People v. Monge

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[Crim. No. 4737. Second Dist., Div. Three. Feb. 7, 1952.]

THE PEOPLE, Respondent, v. WILLIAM BARRIOS MONGE, Appellant.

COUNSEL

F. Fernandez Solis and Alfred H. Song for Appellant.

Edmund G. Brown, Attorney General, and Frank Richards, Deputy Attorney General, for Respondent.

OPINION

SHINN, P. J.

Defendant was convicted in a jury trial of possession of heroin, in violation of section 11500 of the Health and Safety Code. He filed an application for probation which was denied and was sentenced to state prison. He appeals from the judgment.

The grounds of appeal are: (1) Insufficiency of the evidence; (2) refusal of instructions on circumstantial evidence; and (3) error in denying the application for probation.

[1] The evidence in chief of the People consisted of the testimony of Edward Vega, a deputy sheriff of Los Angeles County, and a capsule, discovery of which was described by the witness Vega, the contents of which were identified as heroin by the People's witness, Lacy, a chemist of the sheriff's office. Officer Vega testified that he and Officer Grimes arrested defendant near the corner of Fourth and Bonnie Beach Streets in East Los Angeles. While parked in the neighborhood they saw defendant walking south on Bonnie Beach Street, followed him, arrested him, and ordered him to raise his hands over his head, telling him that he was under arrest. [109 Cal. App. 2d 143] As he raised his hands defendant dropped an object to the sidewalk. He was taken to the officers' car nearby and thoroughly searched, without any significant discovery. Grimes went to the spot where defendant had been arrested, found an object on the ground near a fence, where Vega picked up a package containing 24 capsules wrapped in cellophane and scotch tape. These were placed in an envelope with identification written thereon. All the capsules were delivered to Lacy and all contained heroin, although but one of them was introduced in evidence. The officer testified that defendant was ordered to raise his hands while both officers were still in the police car and that the package was found in low weeds between the cement sidewalk and the fence at the point where he had seen defendant drop a package. Defendant denied that the object was his own and denied that he had dropped it. At the conclusion of the testimony of Officer Vega, the People rested. Defendant was called and testified in his own behalf. After defendant had concluded his testimony the People called Officer Harold Grimes. It is stated in the reporter's transcript that "he testified in rebuttal." He testified to the circumstances of the arrest, including the finding of the heroin, and his testimony corroborated that given by Officer Vega. His testimony was a part of the People's case in chief, and in no sense rebuttal. No request was made by the People to reopen their case. No objection was made by defendant to this irregular procedure.

It is manifest from this brief recital of the evidence that it was sufficient to justify the verdict.

We note that defendant testified that he was married and had one child, which evidence was stricken out, the court stating, in part: "I can see no difference between a man who is unmarried or a man who is married having narcotics in his possession. The fact a man is married or unmarried is no indication he had not narcotics in his possession." As shown by the record, the evidence was not offered as a defense to the charge of possession, but merely as a circumstance which might have some bearing with the jury as to the likelihood that defendant would violate the law. [2] We think it has always been proper for a defendant to elicit facts concerning his status insofar as it might tend to show responsibilities and relationships which in common experience would operate as a deterrent from the commission of crime. The fact that a defendant is a man of family might under some circumstances avail him nothing, and under other circumstances [109 Cal. App. 2d 144] operate appreciably in his favor. However slight the benefit might be, we think the defendant should not be deprived of it. But in the present case there was no objection to the ruling, and it is not relied on as error.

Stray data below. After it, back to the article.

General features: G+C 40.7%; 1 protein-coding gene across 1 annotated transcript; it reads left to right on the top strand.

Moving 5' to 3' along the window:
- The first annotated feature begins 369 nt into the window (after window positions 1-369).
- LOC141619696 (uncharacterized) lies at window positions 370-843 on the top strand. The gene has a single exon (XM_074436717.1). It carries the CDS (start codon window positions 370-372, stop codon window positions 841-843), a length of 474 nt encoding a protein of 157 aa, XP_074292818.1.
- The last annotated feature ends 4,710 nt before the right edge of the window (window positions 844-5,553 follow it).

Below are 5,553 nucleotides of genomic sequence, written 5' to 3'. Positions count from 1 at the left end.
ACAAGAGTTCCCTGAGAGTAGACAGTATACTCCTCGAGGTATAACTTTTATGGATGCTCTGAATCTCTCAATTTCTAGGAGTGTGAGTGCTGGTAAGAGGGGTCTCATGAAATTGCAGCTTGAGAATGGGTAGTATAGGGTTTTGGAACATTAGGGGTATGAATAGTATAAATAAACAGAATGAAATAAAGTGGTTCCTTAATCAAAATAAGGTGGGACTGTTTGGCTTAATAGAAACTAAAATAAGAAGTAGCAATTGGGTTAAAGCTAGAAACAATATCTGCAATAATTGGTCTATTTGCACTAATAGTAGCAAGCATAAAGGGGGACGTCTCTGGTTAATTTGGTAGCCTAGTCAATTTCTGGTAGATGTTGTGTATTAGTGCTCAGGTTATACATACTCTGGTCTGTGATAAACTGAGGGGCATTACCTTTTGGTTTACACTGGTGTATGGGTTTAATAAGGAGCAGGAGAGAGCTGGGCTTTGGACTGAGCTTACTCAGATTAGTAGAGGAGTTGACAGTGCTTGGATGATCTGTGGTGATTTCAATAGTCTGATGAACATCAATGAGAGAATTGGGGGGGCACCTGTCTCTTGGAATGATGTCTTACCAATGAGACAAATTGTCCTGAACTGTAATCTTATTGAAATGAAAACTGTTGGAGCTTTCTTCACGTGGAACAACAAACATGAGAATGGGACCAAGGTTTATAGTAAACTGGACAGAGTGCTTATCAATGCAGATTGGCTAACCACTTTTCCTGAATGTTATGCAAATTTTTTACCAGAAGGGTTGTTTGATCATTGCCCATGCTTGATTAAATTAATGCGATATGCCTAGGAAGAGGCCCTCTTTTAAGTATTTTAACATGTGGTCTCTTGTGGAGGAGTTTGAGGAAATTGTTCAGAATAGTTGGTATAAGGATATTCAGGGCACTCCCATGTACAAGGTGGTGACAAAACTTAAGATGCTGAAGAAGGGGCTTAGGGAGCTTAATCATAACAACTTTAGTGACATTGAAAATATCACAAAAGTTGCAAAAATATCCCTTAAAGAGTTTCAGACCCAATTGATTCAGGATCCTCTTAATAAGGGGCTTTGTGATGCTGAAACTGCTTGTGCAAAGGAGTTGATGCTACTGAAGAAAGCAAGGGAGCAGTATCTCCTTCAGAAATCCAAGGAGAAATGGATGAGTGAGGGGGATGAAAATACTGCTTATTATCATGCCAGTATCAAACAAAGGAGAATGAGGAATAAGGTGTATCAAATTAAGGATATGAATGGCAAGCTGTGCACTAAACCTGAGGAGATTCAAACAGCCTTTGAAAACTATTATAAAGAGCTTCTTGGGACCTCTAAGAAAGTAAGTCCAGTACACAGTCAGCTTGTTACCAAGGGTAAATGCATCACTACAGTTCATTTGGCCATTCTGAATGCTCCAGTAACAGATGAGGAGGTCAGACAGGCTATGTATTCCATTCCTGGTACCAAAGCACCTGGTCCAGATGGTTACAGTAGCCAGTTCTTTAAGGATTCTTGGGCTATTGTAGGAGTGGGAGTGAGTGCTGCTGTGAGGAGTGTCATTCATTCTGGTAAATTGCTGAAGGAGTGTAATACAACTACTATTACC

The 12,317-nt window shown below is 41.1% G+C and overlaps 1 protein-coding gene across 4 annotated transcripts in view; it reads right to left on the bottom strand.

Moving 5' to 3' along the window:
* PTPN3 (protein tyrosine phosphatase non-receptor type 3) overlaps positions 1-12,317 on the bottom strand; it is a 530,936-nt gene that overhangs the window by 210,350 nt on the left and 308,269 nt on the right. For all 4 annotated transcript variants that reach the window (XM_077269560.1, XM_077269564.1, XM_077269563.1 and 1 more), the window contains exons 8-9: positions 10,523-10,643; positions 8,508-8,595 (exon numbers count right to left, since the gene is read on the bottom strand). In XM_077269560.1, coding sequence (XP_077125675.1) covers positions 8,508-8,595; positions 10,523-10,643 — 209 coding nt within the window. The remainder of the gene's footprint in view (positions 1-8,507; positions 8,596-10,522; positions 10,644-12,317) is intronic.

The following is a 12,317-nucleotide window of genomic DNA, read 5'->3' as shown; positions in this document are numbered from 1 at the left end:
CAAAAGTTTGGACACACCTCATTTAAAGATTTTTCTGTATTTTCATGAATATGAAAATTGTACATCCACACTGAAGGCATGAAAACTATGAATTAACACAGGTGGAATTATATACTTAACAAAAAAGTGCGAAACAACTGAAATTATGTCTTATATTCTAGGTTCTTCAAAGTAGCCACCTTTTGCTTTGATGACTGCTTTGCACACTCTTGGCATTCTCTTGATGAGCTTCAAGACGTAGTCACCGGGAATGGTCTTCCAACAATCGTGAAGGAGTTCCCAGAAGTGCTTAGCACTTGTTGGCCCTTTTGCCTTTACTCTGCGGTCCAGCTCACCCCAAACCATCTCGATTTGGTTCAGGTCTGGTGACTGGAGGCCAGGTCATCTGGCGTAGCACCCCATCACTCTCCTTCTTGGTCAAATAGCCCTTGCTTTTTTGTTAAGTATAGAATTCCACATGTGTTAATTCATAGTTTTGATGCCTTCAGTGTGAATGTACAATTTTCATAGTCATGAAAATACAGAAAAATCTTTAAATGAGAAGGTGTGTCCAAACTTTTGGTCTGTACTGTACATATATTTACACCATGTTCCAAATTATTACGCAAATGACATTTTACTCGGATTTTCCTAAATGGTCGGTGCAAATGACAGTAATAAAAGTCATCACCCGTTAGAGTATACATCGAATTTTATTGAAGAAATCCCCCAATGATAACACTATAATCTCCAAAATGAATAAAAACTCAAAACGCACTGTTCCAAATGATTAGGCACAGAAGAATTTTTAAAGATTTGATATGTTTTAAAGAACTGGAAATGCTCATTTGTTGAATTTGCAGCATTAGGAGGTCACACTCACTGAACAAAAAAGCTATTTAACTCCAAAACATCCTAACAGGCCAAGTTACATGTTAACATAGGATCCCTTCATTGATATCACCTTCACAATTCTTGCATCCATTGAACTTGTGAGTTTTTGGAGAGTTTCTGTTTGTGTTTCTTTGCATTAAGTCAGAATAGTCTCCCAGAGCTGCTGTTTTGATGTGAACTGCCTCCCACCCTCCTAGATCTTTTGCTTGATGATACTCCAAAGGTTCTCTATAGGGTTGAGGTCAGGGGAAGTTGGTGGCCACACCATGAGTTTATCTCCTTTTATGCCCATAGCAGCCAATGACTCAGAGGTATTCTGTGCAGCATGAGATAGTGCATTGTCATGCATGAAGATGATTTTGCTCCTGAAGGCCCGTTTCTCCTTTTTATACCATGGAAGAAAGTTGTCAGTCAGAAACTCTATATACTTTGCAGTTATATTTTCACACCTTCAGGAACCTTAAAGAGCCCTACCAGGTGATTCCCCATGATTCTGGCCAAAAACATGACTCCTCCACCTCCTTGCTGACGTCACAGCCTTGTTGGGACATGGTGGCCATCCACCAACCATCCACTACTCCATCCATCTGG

[3] Defendant requested two instructions on circumstanstantial evidence, which were refused. The first was that defendant could not be convicted on circumstantial evidence alone unless the circumstances were irreconcilable with his innocence. The testimony of the officers that defendant dropped the package, which he denied, was direct evidence and did not call for an instruction on circumstantial evidence. (People v. Lapara, 181 Cal. 66 [183 P. 545].) [4] The other instruction was to the effect that of two equally reasonable constructions or interpretations of the evidence, one pointing to guilt and the other to innocence, the latter should be accepted. The instruction is proper only when the People rely in whole or in substantial part upon circumstantial evidence. (People v. De Voe, 123 Cal. App. 233, 238 [11 P.2d 26]; People v. Marvich, 44 Cal. App. 2d 858, 861 [113 P.2d 223]; People v. Agajanian, 97 Cal. App. 2d 399, 403 [218 P.2d 114].)

The final contention that it was an abuse of discretion to deny probation is without merit. A sufficient answer to defendant's argument is that he stood convicted of possession of a considerable quantity of heroin and offered no explanation as to how he acquired it or what he proposed to do with it. [5] Probation is a matter of clemency, not of right. (People v. Payne, 106 Cal. App. 609 [289 P. 909].)

The judgment is affirmed.

Wood (Parker), J., and Vallee, J., concurred.